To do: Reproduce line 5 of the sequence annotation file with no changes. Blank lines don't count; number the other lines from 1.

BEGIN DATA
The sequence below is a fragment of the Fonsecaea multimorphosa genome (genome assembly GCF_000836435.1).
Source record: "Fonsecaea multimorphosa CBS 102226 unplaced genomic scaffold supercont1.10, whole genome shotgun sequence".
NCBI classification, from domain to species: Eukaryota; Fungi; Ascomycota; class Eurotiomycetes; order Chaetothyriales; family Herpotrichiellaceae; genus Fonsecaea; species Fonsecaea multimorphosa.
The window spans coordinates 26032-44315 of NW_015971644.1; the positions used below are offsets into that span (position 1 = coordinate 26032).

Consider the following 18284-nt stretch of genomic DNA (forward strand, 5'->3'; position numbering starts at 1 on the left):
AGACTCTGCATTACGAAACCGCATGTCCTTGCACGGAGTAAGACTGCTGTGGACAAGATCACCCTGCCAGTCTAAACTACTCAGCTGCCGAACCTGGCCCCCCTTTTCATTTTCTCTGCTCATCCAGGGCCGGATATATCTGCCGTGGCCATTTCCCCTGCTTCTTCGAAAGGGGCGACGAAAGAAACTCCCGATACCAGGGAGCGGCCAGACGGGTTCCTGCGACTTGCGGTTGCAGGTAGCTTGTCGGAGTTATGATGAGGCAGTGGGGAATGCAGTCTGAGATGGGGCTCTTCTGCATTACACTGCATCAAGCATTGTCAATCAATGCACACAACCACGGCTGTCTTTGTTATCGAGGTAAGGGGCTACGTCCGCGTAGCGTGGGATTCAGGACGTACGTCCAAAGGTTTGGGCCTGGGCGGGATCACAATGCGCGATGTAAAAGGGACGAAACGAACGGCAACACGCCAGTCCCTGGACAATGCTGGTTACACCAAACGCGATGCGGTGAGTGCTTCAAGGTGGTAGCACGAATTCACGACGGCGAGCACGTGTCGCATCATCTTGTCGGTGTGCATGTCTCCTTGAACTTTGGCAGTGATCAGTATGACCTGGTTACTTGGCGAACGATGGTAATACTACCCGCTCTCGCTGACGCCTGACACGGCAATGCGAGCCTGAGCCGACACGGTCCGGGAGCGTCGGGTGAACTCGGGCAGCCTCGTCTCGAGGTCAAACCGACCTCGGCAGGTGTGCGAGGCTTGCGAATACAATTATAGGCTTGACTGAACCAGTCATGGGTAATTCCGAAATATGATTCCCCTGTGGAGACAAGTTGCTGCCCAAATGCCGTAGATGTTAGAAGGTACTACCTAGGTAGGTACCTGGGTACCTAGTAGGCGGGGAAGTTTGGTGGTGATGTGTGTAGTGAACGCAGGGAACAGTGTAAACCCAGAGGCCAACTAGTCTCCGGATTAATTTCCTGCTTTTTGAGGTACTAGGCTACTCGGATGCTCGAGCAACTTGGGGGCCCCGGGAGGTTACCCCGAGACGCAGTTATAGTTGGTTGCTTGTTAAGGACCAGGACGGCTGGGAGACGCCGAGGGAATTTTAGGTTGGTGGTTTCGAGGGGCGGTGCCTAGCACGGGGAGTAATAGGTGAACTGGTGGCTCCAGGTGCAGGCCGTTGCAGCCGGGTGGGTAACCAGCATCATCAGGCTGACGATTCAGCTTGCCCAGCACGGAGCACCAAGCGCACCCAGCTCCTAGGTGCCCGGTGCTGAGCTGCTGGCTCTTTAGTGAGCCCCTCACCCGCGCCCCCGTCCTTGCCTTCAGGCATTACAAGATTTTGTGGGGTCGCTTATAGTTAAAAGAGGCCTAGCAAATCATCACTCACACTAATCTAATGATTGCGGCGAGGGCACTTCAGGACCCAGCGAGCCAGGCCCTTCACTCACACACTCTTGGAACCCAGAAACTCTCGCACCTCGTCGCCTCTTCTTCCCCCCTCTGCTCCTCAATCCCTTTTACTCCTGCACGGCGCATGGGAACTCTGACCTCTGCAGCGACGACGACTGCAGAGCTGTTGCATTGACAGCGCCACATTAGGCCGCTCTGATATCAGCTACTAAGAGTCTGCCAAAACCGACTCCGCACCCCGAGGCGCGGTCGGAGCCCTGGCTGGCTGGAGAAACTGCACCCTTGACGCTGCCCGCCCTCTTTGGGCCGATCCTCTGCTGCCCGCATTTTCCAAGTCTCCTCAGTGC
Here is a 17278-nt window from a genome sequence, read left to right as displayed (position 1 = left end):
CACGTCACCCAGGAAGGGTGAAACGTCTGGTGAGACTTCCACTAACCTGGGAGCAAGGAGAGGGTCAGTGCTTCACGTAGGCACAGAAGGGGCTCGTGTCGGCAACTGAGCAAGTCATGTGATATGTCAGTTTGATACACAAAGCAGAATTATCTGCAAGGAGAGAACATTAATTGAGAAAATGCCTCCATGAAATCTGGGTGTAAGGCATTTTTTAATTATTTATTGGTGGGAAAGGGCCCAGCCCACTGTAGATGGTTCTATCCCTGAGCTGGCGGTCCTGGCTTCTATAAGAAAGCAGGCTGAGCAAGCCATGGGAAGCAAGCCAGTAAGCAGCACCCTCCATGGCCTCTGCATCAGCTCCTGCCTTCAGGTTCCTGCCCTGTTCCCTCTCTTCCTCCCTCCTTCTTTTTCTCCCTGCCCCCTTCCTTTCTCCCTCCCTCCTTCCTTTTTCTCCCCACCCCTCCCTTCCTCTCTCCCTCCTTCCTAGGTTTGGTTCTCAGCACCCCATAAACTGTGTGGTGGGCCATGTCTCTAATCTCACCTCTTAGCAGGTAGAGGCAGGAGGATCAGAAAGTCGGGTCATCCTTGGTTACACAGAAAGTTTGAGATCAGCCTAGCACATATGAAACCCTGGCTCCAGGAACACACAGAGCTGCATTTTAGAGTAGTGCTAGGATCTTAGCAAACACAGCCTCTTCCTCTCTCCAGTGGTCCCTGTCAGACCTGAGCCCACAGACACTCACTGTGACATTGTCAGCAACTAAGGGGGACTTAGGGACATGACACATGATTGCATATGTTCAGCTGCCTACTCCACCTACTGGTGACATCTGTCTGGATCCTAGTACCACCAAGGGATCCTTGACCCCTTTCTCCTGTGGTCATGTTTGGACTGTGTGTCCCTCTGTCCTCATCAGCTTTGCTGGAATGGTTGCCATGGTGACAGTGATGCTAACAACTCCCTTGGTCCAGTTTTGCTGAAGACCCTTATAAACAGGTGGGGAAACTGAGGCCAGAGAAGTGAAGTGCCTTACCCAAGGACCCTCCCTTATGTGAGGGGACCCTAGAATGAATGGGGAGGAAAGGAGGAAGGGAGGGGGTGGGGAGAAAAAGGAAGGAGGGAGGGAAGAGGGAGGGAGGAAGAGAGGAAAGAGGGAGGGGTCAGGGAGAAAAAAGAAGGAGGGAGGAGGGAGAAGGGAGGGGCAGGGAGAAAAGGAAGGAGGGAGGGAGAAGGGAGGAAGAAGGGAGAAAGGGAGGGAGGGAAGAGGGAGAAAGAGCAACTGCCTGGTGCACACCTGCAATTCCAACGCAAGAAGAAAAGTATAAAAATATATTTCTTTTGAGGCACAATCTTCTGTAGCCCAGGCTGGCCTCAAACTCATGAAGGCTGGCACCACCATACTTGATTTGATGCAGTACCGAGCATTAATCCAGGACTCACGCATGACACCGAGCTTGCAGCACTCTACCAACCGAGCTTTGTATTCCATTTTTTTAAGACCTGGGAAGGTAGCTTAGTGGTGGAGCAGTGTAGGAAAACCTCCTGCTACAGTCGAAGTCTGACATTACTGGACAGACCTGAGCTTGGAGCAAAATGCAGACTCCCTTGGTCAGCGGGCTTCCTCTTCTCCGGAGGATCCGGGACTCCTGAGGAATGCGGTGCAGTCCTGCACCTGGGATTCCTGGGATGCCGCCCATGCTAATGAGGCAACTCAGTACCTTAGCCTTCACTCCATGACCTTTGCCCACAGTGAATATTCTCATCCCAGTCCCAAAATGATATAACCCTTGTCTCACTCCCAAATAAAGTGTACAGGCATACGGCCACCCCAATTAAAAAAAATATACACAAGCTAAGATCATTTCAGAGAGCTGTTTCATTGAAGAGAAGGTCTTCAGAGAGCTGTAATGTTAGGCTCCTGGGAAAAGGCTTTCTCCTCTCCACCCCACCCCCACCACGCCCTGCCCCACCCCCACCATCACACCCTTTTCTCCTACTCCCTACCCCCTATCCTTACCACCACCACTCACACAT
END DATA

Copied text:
Consider the following 18284-nt stretch of genomic DNA (forward strand, 5'->3'; position numbering starts at 1 on the left):